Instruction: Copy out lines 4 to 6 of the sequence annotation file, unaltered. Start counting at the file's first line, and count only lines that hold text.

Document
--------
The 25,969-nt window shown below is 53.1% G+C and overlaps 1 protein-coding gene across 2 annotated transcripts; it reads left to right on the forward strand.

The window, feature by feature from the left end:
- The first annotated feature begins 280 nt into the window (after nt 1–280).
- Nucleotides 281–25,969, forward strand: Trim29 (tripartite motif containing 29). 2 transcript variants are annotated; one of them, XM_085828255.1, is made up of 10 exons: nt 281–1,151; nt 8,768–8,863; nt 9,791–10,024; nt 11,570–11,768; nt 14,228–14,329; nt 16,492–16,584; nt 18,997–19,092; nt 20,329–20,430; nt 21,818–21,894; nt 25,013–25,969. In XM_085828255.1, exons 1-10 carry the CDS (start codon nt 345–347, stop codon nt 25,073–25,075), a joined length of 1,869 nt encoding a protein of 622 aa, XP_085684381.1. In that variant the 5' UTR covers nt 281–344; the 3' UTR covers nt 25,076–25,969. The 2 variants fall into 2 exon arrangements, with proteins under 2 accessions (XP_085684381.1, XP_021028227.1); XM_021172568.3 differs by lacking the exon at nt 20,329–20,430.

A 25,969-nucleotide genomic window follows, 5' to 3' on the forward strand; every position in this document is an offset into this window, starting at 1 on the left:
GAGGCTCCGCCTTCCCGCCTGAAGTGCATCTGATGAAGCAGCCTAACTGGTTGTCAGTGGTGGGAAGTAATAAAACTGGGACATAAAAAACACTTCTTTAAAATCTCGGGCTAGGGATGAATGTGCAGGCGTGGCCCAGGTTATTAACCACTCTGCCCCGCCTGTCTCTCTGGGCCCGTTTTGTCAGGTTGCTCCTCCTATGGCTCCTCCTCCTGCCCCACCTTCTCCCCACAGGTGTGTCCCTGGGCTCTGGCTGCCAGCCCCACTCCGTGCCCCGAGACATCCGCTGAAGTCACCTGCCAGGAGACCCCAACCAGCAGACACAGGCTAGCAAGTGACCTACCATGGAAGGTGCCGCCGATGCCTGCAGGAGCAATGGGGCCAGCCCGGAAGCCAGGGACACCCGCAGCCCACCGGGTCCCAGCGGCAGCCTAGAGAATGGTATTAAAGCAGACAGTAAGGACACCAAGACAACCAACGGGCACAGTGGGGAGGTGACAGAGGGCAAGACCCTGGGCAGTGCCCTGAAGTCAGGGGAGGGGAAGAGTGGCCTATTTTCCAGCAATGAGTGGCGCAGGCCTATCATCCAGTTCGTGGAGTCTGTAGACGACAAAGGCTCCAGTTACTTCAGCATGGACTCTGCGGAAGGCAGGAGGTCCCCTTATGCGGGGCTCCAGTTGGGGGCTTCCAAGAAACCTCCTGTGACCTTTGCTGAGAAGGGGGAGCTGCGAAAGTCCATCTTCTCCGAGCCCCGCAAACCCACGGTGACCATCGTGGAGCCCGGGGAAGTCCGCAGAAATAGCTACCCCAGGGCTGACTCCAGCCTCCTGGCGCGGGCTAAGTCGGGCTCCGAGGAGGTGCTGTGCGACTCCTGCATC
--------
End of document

- Nucleotides 281–25,969, forward strand: Trim29 (tripartite motif containing 29). 2 transcript variants are annotated; one of them, XM_085828255.1, is made up of 10 exons: nt 281–1,151; nt 8,768–8,863; nt 9,791–10,024; nt 11,570–11,768; nt 14,228–14,329; nt 16,492–16,584; nt 18,997–19,092; nt 20,329–20,430; nt 21,818–21,894; nt 25,013–25,969. In XM_085828255.1, exons 1-10 carry the CDS (start codon nt 345–347, stop codon nt 25,073–25,075), a joined length of 1,869 nt encoding a protein of 622 aa, XP_085684381.1. In that variant the 5' UTR covers nt 281–344; the 3' UTR covers nt 25,076–25,969. The 2 variants fall into 2 exon arrangements, with proteins under 2 accessions (XP_085684381.1, XP_021028227.1); XM_021172568.3 differs by lacking the exon at nt 20,329–20,430.

A 25,969-nucleotide genomic window follows, 5' to 3' on the forward strand; every position in this document is an offset into this window, starting at 1 on the left:
GAGGCTCCGCCTTCCCGCCTGAAGTGCATCTGATGAAGCAGCCTAACTGGTTGTCAGTGGTGGGAAGTAATAAAACTGGGACATAAAAAACACTTCTTTAAAATCTCGGGCTAGGGATGAATGTGCAGGCGTGGCCCAGGTTATTAACCACTCTGCCCCGCCTGTCTCTCTGGGCCCGTTTTGTCAGGTTGCTCCTCCTATGGCTCCTCCTCCTGCCCCACCTTCTCCCCACAGGTGTGTCCCTGGGCTCTGGCTGCCAGCCCCACTCCGTGCCCCGAGACATCCGCTGAAGTCACCTGCCAGGAGACCCCAACCAGCAGACACAGGCTAGCAAGTGACCTACCATGGAAGGTGCCGCCGATGCCTGCAGGAGCAATGGGGCCAGCCCGGAAGCCAGGGACACCCGCAGCCCACCGGGTCCCAGCGGCAGCCTAGAGAATGGTATTAAAGCAGACAGTAAGGACACCAAGACAACCAACGGGCACAGTGGGGAGGTGACAGAGGGCAAGACCCTGGGCAGTGCCCTGAAGTCAGGGGAGGGGAAGAGTGGCCTATTTTCCAGCAATGAGTGGCGCAGGCCTATCATCCAGTTCGTGGAGTCTGTAGACGACAAAGGCTCCAGTTACTTCAGCATGGACTCTGCGGAAGGCAGGAGGTCCCCTTATGCGGGGCTCCAGTTGGGGGCTTCCAAGAAACCTCCTGTGACCTTTGCTGAGAAGGGGGAGCTGCGAAAGTCCATCTTCTCCGAGCCCCGCAAACCCACGGTGACCATCGTGGAGCCCGGGGAAGTCCGCAGAAATAGCTACCCCAGGGCTGACTCCAGCCTCCTGGCGCGGGCTAAGTCGGGCTCCGAGGAGGTGCTGTGCGACTCCTGCATC